UP FROM CONSERVATISM
Why the Right Is Wrong for America
By Michael Lind
Free Press -- 295pp -- $23
There is one book to read in this political season, and that is Michael Lind's Up From Conservatism: Why the Right Is Wrong for America. It's not that Lind's sociological analysis of America is correct (he has a kooky idea of a new Ivy League overclass), and it's not because the author's economic analysis of the era is terribly insightful (corporations are bad, working stiffs are heroes, and global markets are a worse threat to our well-being than world communism was).
The reason to read Lind is that he is an apostate, one of the millions of young, well-educated, and well-off people who joined the GOP in the 1980s to build a new mainstream conservatism, only to see the party taken over by extremists in the 1990s. Their inclusionist dreams were replaced by exclusionist hatreds. Their Burkean ideals were displaced by yahoo racism, contempt for the poor, and immigrant-bashing. Lind, a Texas-born protege of the founder of modern-day conservatism, William F. Buckley Jr., takes us on that journey (including his bitter departure from the GOP), and while the road gets a little twisty, it's a trip worth taking.
The battle between moderates and extremists at the recent GOP convention makes Up From Conservatism all that more compelling. Bob Dole's choice of bleeding-heart conservative Jack Kemp, the deliberate slighting of the party's platform written by the Far Right, and the orchestrated TV image of benign moderation could not conceal the ongoing battle inside the party.
Lind, however, believes the Far Right, led by Pat Robertson, Pat Buchanan, and the militias, has already won the fight. As a result, the GOP has lost its best chance to become a mainstream conservative movement representing the vast middle class well into the 21st century. Instead, such positions as forcing a woman to bear the child of a rapist, denying schooling to the children of illegal immigrants, teaching creationism, arming "the people" with assault weapons against an evil federal government, and indulging bizarre conspiracy theories around Freemasons, Europeans, and Jewish bankers, strike middle-of-the-road Americans as simply too crazy. As for the Republican Congress' Contract With America, Lind believes its anti-environment, antipoor, and procorporate stances (with corporate lobbyists actually writing antiregulation bills) were perceived as repugnant and extreme by most moderates. Indeed, polls showing a dramatic decline in the Republican Congress' popularity support Lind's thesis.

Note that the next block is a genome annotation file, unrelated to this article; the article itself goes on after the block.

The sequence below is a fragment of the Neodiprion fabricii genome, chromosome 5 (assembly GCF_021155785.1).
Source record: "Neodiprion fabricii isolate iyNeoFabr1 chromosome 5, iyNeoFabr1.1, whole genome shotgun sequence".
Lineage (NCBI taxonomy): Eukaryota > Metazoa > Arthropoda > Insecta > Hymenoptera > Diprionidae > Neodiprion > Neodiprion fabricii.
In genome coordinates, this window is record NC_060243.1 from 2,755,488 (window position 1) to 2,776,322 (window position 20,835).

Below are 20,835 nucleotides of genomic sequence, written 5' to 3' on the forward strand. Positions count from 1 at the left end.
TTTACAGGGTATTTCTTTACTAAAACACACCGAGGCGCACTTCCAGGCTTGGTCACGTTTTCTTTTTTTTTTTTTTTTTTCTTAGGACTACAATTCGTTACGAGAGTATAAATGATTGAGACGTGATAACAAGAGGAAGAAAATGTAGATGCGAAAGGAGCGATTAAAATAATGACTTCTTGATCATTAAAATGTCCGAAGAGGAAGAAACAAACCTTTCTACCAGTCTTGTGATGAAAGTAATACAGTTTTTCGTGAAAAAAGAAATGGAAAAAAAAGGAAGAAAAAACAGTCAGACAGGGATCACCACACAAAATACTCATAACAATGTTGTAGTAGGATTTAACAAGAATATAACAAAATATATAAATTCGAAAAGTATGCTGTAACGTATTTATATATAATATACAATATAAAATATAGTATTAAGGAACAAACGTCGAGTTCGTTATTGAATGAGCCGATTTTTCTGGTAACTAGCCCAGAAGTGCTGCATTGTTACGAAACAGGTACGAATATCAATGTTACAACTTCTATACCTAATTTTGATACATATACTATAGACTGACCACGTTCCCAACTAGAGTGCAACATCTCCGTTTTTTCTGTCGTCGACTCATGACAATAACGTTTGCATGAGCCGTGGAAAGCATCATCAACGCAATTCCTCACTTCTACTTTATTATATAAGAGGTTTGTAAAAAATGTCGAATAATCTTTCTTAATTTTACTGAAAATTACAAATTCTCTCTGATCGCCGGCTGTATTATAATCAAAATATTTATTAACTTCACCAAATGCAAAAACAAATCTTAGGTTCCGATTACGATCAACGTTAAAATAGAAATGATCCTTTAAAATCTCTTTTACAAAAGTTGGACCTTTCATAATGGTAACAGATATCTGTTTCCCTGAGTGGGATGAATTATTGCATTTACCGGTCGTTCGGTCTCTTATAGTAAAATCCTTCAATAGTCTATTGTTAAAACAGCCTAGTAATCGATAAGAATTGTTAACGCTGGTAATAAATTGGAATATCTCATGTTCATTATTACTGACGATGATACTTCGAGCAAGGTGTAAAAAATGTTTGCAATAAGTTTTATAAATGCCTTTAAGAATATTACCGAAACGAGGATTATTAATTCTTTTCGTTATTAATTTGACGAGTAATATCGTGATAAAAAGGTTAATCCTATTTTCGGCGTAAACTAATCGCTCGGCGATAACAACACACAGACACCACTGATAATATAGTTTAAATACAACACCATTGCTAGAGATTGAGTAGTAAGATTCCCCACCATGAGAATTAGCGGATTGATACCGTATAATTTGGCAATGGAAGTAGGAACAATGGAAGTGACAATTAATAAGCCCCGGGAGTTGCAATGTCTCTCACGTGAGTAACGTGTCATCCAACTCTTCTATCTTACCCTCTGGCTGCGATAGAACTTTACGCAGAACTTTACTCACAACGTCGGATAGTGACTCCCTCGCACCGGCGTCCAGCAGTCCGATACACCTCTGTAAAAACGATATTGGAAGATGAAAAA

The author blames one specific group for this hijacking of the Republican Party--the neoconservatives, led by the likes of Irving Kristol and Norman Podhoretz. Moving away from liberalism and the Democratic Party, they provided the intellectual ballast for a revived conservative movement. Then, according to Lind, they chickened out. Instead of keeping the GOP moving down the middle, they caved in to the Christian Coalition, the Buchananites, and the militias. The neocons proclaimed an election strategy of "no enemies to the right" and legitimized extremist policies within the GOP. Lind's sense of betrayal by his intellectual mentors, particularly Buckley, is keenly expressed, emotional, and persuasive.
Lind's sense of abandonment is magnified because of what he sees as the lost opportunity to capture an unmoored center in American politics. Once tied closely to the Democratic Party, working-class, white ethnics, many of them Catholic, were set adrift when the Democratic Party was taken over by New Left radicals in the 1970s. George McGovern's Presidential campaign led to an alliance between well-off white Democrats and the poor and minorities (women, gays, blacks, etc.) The blue-collar unions and their members were abandoned along with true New Deal policies that extended benefits to all classes of Americans, instead of to a series of specific minorities. Conservatives within the party tried to move it back to the center, but without much success. To Lind, the final nail in the coffin of liberalism came with these developments, not with the election of the 1994 Republican Congress.
The GOP has been trying to attract this ex-Democratic, working-class center ever since, with some success. But, according to Lind, the conversion can't last. The remaking of the GOP as a party of the South and West rather than of the North and Midwest means that Republican economic policies will be antiunion and low-wage. Indeed, Lind believes the current revival of supply-side economics, with its calls for sharply lower taxes, will offer far more to the rich than to the middle class, which will experience cuts in Social Security, Medicare, and Medicaid entitlements.
Lind goes over the top at times. His definition of the new overclass never really works (they are for free trade because they are two-income career families who need Latin American nannies). And his despondency over the capture of the GOP by the radical right is probably overdone. The "radical center," which combines moderately conservative social views with support for moderately interventionist government policies that help working people, is strong and growing stronger. It is pulling both parties to the center. If the Republicans and Democrats can't figure this out, then a third party will show them the way. America has always had its wild-eyed extremists, but it has always found its way back to the sensible center. It will again.